Defibrillators are machines that restore natural heartbeat by transmitting to the heart an electrical pulse or shock. These are used to avoid or correct an arrhythmia, an erratic or too slow or too fast heartbeat. If the heart suddenly stops, defibrillators can also restart the rhythm of the heart.
Various types of defibrillators function in various ways. Automated external defibrillators (AEDs) were designed to save the lives of people suffering sudden cardiac arrest in many public spaces. Such apps can be used in an emergency even by untrained spectators.
Other defibrillators can prevent sudden death among individuals with a high risk of life-threatening arrhythmia. They include implantable cardioverter defibrillators, which are placed in your body surgically, and wearable cardioverter defibrillators, which rest on the body.
To get used to living with a defibrillator can take time and effort, and it is important to be aware of potential risks and complications.
A defibrillator is a device that gives a high energy electric shock to the heart of someone who is in cardiac arrest.This high energy shock is called defibrillation, and it's an essential part in trying to save the life of someone who’s in cardiac arrest.
4. Difference between Defibrillator and Pacemaker?
A pacemaker is a small device that helps the heart beat at a regular rhythm and rate. The doctor places the pacemaker inside the body (implantation) during a surgical procedure.
A defibrillator (implantable cardioverter defibrillator, or ICD) is similar to a pacemaker, but it sends electrical shocks to the heart if the heart stops beating or beats in a disorganized way (chaotically). A defibrillator is also placed inside the body during a surgical procedure.
5. Why do we need more defibrillators?
To help someone who is in cardiac arrest effectively, a defibrillator needs to be found as quickly as possible. For every minute it takes for the defibrillator to reach someone and deliver a shock, their chances of survival reduce by up to 10%.
6. Who can use a defibrillator?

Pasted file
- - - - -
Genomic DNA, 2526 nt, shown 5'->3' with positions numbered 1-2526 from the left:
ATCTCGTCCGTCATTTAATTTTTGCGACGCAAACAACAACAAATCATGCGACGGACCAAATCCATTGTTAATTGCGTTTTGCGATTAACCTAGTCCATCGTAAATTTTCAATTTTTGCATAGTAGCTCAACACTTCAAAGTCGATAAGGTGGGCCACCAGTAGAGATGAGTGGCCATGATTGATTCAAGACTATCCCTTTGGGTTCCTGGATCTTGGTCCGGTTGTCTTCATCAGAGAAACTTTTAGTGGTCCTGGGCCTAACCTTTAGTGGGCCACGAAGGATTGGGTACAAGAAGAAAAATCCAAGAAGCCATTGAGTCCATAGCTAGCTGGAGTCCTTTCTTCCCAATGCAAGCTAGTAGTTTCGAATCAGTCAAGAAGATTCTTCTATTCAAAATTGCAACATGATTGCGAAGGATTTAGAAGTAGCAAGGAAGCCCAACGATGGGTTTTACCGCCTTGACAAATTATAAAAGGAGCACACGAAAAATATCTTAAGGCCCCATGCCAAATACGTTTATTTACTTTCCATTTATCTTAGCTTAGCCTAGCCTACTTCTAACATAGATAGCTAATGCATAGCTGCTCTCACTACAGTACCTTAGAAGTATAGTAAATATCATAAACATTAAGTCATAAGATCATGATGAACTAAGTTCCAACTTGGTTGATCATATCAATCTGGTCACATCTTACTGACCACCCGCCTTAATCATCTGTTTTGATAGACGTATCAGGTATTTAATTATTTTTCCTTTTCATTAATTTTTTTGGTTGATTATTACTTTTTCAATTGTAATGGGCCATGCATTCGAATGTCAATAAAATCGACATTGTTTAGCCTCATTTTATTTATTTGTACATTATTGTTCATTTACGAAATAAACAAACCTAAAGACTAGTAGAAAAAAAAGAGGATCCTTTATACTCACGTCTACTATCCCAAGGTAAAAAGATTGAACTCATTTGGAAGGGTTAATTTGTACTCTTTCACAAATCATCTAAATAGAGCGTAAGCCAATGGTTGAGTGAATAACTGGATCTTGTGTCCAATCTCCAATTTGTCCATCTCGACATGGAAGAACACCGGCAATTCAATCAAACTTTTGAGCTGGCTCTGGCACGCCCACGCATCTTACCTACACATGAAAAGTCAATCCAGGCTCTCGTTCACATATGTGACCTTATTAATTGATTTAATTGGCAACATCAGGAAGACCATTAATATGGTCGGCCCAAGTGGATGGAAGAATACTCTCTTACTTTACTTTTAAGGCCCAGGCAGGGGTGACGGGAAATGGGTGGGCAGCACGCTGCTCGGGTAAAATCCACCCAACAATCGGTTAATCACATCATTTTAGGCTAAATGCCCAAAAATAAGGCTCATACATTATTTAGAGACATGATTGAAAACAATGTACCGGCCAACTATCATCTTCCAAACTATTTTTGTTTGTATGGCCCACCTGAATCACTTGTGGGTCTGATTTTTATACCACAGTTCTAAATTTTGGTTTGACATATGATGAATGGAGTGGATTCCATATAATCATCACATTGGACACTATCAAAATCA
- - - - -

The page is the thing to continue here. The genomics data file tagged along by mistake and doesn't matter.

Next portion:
You don’t need to be trained to use a defibrillator – anyone can use it. There are clear instructions on how to attach the defibrillator pads. It then assesses the heart rhythm and will only instruct you to deliver a shock if it’s needed.
In a recent survey, three quarters of people said they wouldn’t feel confident enough to act if they saw someone having a cardiac arrest. With more CPR training and greater awareness, we can change that.
7. When you need an Defibrillator?
If you have ventricu-lar fibrillation (VF), you will need an ICD. That's when the lower chambers of the heart aren't contracting hard enough to pump blood throughout the body, causing heart arrest. If you have already suffered from cardiac arrest, from VF or another cause, you also need one.
If you don't have a history of these issues but are at increased risk due to a heart attack or another form of heart disease, you may need an echocardiogram to measure the pumping capacity of your heart or the fraction of your ejection. If the ejection fraction is below 35 or 30 %, depending on whether you had a previous heart attack, you probably need an ICD.
8. What is Automated External Defrillator?
An automated external defibrillator (AED) is a lightweight, portable device that delivers an electric shock through the chest to the heart.The shock can potentially stop an irregular heart beat (arrhythmia) and allow a normal rhythm to resume following sudden cardiac arrest (SCA). SCA occurs when the heart malfunctions and stops beating unexpectedly. If not treated within minutes, it quickly leads to death.
9.How do I use a defibrillator/AED?
You can use an AED with no training. The machine analyses someone’s heart rhythm and then uses visual or voice prompts to guide you through each step.
• First, make sure someone has called for an ambulance, and, if an AED isn’t immediately available, give CPR (cardiopulmonary resuscitation) until someone can bring you an AED.
• As soon as you’ve got an AED, switch it on. It will immediately start to give you a series of visual and verbal prompts informing you of what you need to do. Follow these prompts until the ambulance arrives or someone with more experience than you takes over.
• Take the pads out of the sealed pack. Remove or cut through any clothing and wipe away any sweat from the chest
• Remove the backing paper and attach the pads to their chest
• Place the first pad on their upper right side, just below their collarbone as shown on the pad
• Then place the second pad on their left side, just below the armpit. Make sure you position the pad lengthways, with the long side in line with the length of the their body
• Once you’ve done this, the AED will start checking the heart rhythm. Make sure that no-one is touching the person. Continue to follow the voice and/or visual prompts that the machine gives you until help arrives.
10. Why are AEDs important?
AEDs make it possible for more people to respond to a medical emergency where defibrillation is required. Because AEDs are portable, they can be used by nonmedical people (lay-rescuers). They can be made part of emergency response programs that also include rapid use of 9-1-1 and prompt delivery of cardio pulmonary resuscitation (CPR). All three of these activities are vital to improving survival from SCA.
11. Top manufactures and supplier of Defibrillator?